In October 2020, Arif Khan, a 48-year-old ambulance driver in New Delhi died after battling Covid-19 for a day.
For over six months before that, he had spent much of his time in his ambulance or the parking area, ferrying over 200 dead bodies in the National Capital Region. Khan was employed with Shaheed Bhagat Singh Sewa Dal, a non-profit that provides free emergency services in New Delhi.
“It’s very sad that we lost him,” says Jitender Singh Shunty, founder of Shaheed Bhagat Singh Sewa Dal. “He worked tirelessly during those times, staying in touch with his family mostly through just the phone.” The organisation ferried over 850 dead bodies and cremated them between April and December, according to Shunty.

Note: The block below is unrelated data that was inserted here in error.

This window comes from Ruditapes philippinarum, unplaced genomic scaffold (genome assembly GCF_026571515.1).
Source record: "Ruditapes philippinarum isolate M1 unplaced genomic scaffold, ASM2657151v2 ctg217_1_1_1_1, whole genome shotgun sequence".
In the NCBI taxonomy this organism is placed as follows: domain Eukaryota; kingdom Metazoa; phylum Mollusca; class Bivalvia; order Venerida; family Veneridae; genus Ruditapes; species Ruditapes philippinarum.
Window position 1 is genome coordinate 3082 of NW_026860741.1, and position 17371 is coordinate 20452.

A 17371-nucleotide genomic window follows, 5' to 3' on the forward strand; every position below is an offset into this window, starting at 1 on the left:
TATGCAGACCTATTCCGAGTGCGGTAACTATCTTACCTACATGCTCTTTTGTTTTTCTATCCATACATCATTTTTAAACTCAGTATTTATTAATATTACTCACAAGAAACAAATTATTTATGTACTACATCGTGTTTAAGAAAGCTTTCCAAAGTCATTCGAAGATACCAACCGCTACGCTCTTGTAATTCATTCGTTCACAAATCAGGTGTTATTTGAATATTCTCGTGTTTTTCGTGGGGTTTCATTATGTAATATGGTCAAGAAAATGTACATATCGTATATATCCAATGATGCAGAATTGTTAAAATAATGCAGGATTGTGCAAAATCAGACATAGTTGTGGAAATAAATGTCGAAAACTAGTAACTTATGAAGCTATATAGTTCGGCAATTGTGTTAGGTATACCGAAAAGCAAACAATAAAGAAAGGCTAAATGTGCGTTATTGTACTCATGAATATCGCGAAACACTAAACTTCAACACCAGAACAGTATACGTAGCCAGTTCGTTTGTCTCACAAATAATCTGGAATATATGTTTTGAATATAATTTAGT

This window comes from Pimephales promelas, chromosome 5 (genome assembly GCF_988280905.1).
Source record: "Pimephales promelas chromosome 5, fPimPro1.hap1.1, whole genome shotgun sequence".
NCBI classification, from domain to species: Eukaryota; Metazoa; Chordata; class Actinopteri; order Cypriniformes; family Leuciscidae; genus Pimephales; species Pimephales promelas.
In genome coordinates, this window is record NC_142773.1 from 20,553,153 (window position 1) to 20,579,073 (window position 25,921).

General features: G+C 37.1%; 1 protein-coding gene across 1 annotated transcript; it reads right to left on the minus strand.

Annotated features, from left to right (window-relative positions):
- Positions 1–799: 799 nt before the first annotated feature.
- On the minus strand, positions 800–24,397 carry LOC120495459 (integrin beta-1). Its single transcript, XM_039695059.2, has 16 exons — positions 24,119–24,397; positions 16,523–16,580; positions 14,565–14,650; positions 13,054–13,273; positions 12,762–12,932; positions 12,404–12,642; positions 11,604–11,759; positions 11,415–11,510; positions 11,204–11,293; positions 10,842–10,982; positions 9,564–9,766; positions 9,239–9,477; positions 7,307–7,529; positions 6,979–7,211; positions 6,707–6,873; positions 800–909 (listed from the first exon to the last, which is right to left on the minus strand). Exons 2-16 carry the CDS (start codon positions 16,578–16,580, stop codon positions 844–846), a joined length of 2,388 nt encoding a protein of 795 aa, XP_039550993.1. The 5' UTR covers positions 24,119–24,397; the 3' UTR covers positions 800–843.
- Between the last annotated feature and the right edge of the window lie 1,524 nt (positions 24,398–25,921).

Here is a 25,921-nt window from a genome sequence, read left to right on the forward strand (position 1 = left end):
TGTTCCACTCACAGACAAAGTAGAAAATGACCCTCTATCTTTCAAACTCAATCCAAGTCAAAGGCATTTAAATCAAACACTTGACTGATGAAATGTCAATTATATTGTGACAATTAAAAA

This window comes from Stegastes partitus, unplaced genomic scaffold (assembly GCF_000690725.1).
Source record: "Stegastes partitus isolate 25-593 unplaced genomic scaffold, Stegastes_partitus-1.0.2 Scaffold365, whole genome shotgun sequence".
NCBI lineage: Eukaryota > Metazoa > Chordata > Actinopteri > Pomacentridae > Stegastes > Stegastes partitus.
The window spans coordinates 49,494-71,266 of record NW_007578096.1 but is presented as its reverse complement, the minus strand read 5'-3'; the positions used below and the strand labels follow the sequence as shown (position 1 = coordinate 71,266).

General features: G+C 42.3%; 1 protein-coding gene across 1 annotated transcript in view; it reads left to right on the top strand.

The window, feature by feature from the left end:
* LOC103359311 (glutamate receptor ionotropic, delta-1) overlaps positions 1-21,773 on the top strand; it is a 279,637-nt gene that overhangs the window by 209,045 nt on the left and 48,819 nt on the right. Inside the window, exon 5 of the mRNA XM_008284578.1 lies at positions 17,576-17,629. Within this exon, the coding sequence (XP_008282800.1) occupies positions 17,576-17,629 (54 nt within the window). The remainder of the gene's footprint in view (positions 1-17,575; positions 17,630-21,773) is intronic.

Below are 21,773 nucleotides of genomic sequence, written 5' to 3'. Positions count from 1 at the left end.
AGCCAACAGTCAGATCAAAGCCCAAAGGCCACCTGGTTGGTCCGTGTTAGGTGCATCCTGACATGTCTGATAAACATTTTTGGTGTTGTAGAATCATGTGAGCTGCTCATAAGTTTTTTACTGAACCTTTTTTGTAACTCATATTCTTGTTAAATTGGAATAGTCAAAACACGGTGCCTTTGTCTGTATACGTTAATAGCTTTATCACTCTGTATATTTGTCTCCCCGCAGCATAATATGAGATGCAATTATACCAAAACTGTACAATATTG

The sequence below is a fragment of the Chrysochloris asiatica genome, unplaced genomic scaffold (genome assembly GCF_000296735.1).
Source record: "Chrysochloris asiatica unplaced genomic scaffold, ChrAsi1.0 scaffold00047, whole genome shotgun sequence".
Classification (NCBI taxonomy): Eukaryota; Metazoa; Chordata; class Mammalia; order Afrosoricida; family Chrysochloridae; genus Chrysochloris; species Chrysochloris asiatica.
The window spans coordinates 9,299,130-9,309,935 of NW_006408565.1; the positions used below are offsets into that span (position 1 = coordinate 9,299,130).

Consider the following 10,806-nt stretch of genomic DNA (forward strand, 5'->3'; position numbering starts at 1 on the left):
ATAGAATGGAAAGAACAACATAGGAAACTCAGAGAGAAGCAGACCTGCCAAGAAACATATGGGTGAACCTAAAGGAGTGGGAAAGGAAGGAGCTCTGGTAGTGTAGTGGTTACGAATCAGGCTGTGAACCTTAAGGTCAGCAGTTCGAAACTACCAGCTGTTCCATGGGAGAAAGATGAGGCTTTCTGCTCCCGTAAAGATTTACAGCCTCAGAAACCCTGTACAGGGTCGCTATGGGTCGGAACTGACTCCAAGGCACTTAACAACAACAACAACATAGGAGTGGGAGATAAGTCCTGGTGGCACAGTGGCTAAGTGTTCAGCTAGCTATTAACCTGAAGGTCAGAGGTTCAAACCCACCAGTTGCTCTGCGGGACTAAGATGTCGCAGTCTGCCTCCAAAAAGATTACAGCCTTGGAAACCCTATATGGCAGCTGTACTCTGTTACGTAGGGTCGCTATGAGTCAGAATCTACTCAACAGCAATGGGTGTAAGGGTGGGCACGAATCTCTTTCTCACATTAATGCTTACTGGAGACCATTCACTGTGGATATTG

“It’s exhausting, mentally and physically,” says Govinda Raju, an ambulance driver at the Fortis Hospital in Bannerghatta in Bengaluru. “In the initial days, there weren’t any protocols in place. People were scared, and our families were also very worried.” Raju continues to work all seven days a week.
“For over two months, I had not spoken to my family, after being confined to a separate room in the house,” he says. “I have old parents, and while I have a hot water shower and wash my clothes before going into the house, there is always the fear of spreading the disease.”
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